[A passage from a soon-to-be-released book appealing for a newly invigorated role for theology in helping us live a good life:]
The most theological thing I have ever done was to plant a church—a community in which Bible scholars, ethicists, philosophers, and, yes, a stray “theologian” proper, have done theology as we have lived theologically. A community in which graphic designers, poets, musicians, sociologists, and even lawyers and medical doctors have become “accidental theologians.” It began almost imperceptibly and quite by accident. We should have known something theological was afoot when we found ourselves spending evenings on a back porch listening to a friend—a Christian Nietzsche scholar perched, with not a hint of ironic self-consciousness, on a stump in the backyard—call us to live lives that amounted to more than a never-ending quest for ever-greater degrees of comfort. I remember waking up at 3:30 a.m. to walk with that friend three miles across town to the train station—simply because walking was more life-giving than driving and the conversation along the way was worth the effort. Summer evenings were spent poring over Karl Barth, Søren Kierkegaard, C. S. Lewis, Kwame Bediako, Marilynne Robinson, and, yes, Nietzsche, with the visceral sense that our lives depended on the words on the pages. The questions of life were theological because theology was the question of life. Where to live—and with whom—was a theological question. We bought houses together; we shared cars. How and whether to own at all was a theological question. Rhythms of work and rest were a matter of deep theological reflection. Art and beauty were perhaps among the most theological questions of all. Theology was a question about the nature of the life we were living together.
I have learned that when plants put roots into the soil, their roots do not simply suck water and nutrients out. They share. They build community. They put out sugars, proteins and carbohydrates—“cakes and cookies”—
that gather and feed a communion of microfauna, whose activities hold and return nutrients that the plants themselves cannot make, at just the rate and amount that they require. The most important thing in good soil is
not nutrition, but biology. Or, to say the same thing: the richness known to plants is not an abundance of stuff, but an abundance of relationship.
– Marcus Peter Rempel, Life at the End of Us Vs. Them: Cross Culture Stories
Working for an inclusive community of love and justice doesn’t mean throwing all of us with our various beliefs into a big blender so that our believing and belonging become homogenized. It means being able to celebrate difference and argue for our point of view without wanting to imprison or kill those who differ from us.
- Alan Jones, Reimagining Christianity
[At SSU today, we started a new experiment that we’re calling the “School of Contemplation.” Here are two quotes that were discussed at our first gathering:]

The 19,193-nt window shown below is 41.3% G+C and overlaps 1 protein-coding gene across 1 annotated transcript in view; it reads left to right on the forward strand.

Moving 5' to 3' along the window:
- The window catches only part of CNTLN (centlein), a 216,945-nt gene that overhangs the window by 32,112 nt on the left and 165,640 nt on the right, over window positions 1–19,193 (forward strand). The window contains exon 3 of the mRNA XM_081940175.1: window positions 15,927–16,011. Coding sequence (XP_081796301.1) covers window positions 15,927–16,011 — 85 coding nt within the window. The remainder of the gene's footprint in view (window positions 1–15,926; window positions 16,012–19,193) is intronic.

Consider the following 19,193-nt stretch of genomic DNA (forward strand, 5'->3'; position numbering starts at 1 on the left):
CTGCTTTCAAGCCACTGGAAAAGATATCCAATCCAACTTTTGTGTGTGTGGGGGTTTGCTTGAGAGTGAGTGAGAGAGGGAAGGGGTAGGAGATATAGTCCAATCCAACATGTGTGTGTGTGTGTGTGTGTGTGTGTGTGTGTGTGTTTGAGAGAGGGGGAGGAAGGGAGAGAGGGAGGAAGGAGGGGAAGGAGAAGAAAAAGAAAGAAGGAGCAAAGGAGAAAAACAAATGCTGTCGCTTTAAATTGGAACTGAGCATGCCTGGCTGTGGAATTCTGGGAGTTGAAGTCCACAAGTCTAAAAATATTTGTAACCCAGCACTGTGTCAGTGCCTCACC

- All that we can do with any spiritual discipline is produce within ourselves something of the silence, the humility, the detachment, the purity of heart, and the indifference which are required if the inner self is to make some shy, unpredictable manifestation of his presence.
– Thomas Merton, The Inner Being
- For a religion is known from the inside. Catholics say this of Catholicism, but it is true of every religion. Religion is a form of nourishment. It is difficult to appreciate just through a look the flavor and dietary value of a food that one has never eaten.
– Simone Weil, Awaiting God
(Thanks to Peter Fitch for including the second quote in a sermon at the St. Croix Vineyard yesterday.)
[This fall at SSU, we are starting a 1 credit hour course that we hope to run continually called the “School of Contemplation,” honouring the wisdom and practices of the contemplative tradition. Here is Evelyn Underhill on mystics]:
One and all, they demand earnest and deliberate action, the insertion of the purified and ardent will into the world of things. The mystics are artists; and the stuff in which they work is most often human life. They want to
heal the disharmony between the actual and the real: and since, in the white-hot radiance of that faith, hope, and charity which burns in them, they discern such a reconciliation to be possible, they are able to work for it with a singleness of purpose and an invincible optimism denied to other[s].
This was the instinct which drove St. Francis of Assisi to the practical experience of that poverty which he recognised as the highest wisdom; St. Catherine of Siena from contemplation to politics; Joan of Arc to the salvation of France; St. Teresa to the formation of an ideal religious family; Fox to the proclaiming of a world religion in which all men should be guided by the Inner Light; Florence Nightingale to battle with officials, vermin, dirt, and disease in the soldiers’ hospitals…
- Everlyn Underhill, Practical Mysticism A Little Book for Normal People